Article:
2004 Record
18-16, .529
(1st in East)

Points Scored
2335 (4th overall, 2nd in East)
Points Allowed
2304 (9th overall, 4th in East)
Scoring Differential
+0.9 (5th overall, 1st in East)

Award Winners & Honorees
All-Stars
Nykesha Sales
Taj McWilliams-Franklin
Lindsay Whalen
All-WNBA
Nykesha Sales, Second Team
Most Improved
Wendy Palmer-Daniel

2004 Draft Recap
Rd. 1 - 4, Lindsay Whalen
Rd. 2 - 16, Jessica Brungo
Rd. 2 - 24, Ugo Oha
Rd. 3 - 29, Candace Futrell

Playoff History
Three out of six years
Last Appearance
2004, Advanced to WNBA Finals

2004 In Review:
What Went Right?

In a word … everything went right for the Sun, who welcomed six new players last season - including five rookies - and still came within a jump shot of a WNBA title.

Whalen
Head Coach Mike Thibault was able to integrate the young talent with an existing core of veterans. It wasn't easy, as evidenced by the 4-7 start, but a six-game winning streak vaulted the Sun into the race. With five wins in the final six games, Connecticut captured the division title in a tiebreaker. After toppling Washington and New York in the Eastern Conference Playoffs, the Sun extended Seattle to a decisive game in their first WNBA Finals appearance. Thibault was runner-up in Coach of the Year balloting, and he and his assistant coaches were awarded contract extensions through 2008.

Last year, shrewd off-season maneuvering enabled the Sun to tab Lindsay Whalen with the fourth pick in the NBA Draft. The rookie finished fifth in the league in assists, and averaged 13.4 ppg and 5.1 apg in the playoffs. She ran the offense and, says Thibault, "made passing contagious. She's our John Stockton."

As a team, the Sun dished a franchise-record 572 assists, including career highs from Nykesha Sales (97) and Katie Douglas (90). Sales, the perennial All-Star, averaged 15.2 ppg to lead the Sun. Taj McWilliams-Franklin (12.1 ppg) and Douglas (10.7) scored in double figures.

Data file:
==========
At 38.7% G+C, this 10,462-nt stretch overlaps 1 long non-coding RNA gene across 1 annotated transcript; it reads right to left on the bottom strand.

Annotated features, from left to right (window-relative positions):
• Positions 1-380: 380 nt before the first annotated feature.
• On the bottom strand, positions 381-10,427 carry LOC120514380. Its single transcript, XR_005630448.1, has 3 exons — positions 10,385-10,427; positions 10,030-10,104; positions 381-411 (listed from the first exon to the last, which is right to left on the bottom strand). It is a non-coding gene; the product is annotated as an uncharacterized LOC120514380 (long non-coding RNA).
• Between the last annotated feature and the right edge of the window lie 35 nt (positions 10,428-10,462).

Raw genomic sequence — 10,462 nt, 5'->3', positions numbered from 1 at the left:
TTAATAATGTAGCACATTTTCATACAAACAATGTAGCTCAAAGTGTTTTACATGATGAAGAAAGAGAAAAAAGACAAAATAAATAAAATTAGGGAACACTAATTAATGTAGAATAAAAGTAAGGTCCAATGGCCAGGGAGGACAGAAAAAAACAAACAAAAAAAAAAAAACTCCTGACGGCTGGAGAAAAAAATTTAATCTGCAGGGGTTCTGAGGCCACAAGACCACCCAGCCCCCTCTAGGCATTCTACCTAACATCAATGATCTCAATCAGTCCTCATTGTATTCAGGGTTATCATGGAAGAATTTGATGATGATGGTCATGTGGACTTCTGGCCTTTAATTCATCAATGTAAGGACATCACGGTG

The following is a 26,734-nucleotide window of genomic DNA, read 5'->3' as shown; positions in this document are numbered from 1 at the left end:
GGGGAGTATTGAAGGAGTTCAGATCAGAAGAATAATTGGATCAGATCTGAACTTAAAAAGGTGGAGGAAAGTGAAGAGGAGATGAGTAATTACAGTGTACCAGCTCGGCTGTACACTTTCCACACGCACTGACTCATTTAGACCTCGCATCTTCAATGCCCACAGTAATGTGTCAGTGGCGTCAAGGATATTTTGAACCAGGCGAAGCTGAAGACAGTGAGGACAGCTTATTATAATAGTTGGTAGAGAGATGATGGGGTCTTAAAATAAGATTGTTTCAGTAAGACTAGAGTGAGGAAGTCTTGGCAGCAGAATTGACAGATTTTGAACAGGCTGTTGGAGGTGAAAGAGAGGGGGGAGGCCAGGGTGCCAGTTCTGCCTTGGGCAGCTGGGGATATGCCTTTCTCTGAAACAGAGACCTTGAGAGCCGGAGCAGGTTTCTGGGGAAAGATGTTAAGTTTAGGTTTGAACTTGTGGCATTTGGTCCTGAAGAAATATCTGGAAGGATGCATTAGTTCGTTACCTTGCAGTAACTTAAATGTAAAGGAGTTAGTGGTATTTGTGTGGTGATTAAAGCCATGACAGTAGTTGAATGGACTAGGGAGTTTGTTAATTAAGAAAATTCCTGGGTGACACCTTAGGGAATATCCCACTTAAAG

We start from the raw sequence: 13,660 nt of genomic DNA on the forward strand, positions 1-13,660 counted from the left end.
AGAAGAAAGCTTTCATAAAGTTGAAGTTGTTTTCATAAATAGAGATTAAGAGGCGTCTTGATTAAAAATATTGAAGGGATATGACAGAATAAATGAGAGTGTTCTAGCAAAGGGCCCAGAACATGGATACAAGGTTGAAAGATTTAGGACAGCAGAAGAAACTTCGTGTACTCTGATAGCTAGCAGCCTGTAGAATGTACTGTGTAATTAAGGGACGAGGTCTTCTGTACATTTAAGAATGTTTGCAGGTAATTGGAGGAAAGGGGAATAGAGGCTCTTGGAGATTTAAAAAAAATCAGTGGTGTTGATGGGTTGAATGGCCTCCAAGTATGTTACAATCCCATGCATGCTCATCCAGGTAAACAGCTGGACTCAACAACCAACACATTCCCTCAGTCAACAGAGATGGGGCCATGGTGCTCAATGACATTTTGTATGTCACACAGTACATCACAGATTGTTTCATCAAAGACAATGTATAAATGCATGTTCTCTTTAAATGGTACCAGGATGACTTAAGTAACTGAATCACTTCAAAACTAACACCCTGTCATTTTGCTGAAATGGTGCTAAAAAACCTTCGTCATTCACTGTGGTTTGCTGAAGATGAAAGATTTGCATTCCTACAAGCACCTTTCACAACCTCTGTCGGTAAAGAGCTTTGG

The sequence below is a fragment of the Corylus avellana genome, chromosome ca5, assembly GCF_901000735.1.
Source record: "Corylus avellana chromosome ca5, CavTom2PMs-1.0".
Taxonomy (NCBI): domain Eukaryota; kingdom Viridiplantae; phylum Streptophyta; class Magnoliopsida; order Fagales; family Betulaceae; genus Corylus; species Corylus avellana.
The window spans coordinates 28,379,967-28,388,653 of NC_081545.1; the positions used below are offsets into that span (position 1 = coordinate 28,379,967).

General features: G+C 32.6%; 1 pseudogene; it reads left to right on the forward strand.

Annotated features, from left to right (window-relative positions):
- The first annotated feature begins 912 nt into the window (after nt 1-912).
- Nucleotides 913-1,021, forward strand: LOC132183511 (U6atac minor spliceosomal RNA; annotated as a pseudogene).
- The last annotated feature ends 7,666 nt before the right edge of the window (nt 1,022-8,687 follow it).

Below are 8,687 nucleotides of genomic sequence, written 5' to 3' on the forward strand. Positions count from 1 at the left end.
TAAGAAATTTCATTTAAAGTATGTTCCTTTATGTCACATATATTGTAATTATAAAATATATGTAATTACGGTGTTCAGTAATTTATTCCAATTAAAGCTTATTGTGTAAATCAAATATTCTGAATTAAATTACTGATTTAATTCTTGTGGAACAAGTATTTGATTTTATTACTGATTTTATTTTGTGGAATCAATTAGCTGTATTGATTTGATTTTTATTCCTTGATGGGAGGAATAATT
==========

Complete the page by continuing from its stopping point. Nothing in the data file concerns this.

What Went Wrong?

In training camp a year ago, Brooke Wyckoff suffered a torn ACL in her right knee, ending her season before it started. Wendy Palmer performed capably, but Wyckoff was missed, especially when Palmer was injured during the Finals. The 6-1 Wyckoff returns in good health, giving the Sun a battle-tested veteran who can step in if Palmer, a free agent, is not re-signed.

Three starters (McWilliams-Franklin, Sales, Douglas), averaged better than 32 minutes per game; Whalen topped 30 minutes per contest. Among the reserves, only Asjha Jones played more than 12 minutes a night, so depth was a concern with so many rookies in tow.

A concern of Thibault's was the Sun's inability to dominate on the home court. Playing to enthusiastic crowds in basketball-crazy Connecticut in the league's coziest venue, the Sun was only 10-7 on its home floor. A few extra wins might have meant home court for the WNBA Finals, a series in which the home team won every game.

Head Coach
Mike Thibault
2004 Starting Lineup
G- Lindsay Whalen
G- Katie Douglas
F- Nykesha Sales
F- Wendy Palmer-Daniel
C- Taj McWilliams-Franklin
Key 2004 Reserves
Asjha Jones
Debbie Black
Key Additions
Key Losses

Looking Ahead To 2005:
Key Questions

Sales
Coming off an Eastern Conference Championship, the Sun enter the 2005 season with fewer questions than most teams.

Will depth remain a concern? Le'Coe Willingham, Candace Futrell, Jessica Brungo and Jen Derevjanik won't enter the 2005 season as rookies this time around. Their seasoning alone should make the Sun a deeper team than it was a year ago.

With the eighth pick in the draft, the Sun could add another role player. With so many pieces in place now, however, it is just as likely that the team could deal the pick for a veteran that could help them take the next step. Would one more veteran be enough to make them a favorite to repeat as conference champ?

The margin between success and failure in the East is slim. Though the Sun advanced to the Finals, they were 18-16 and only two games away from the lottery. Though hardly dominant, the Sun faces heightened expectations in 2005 and they can expect every opponent to bring its 'A' game. Can the Sun handle the additional pressure?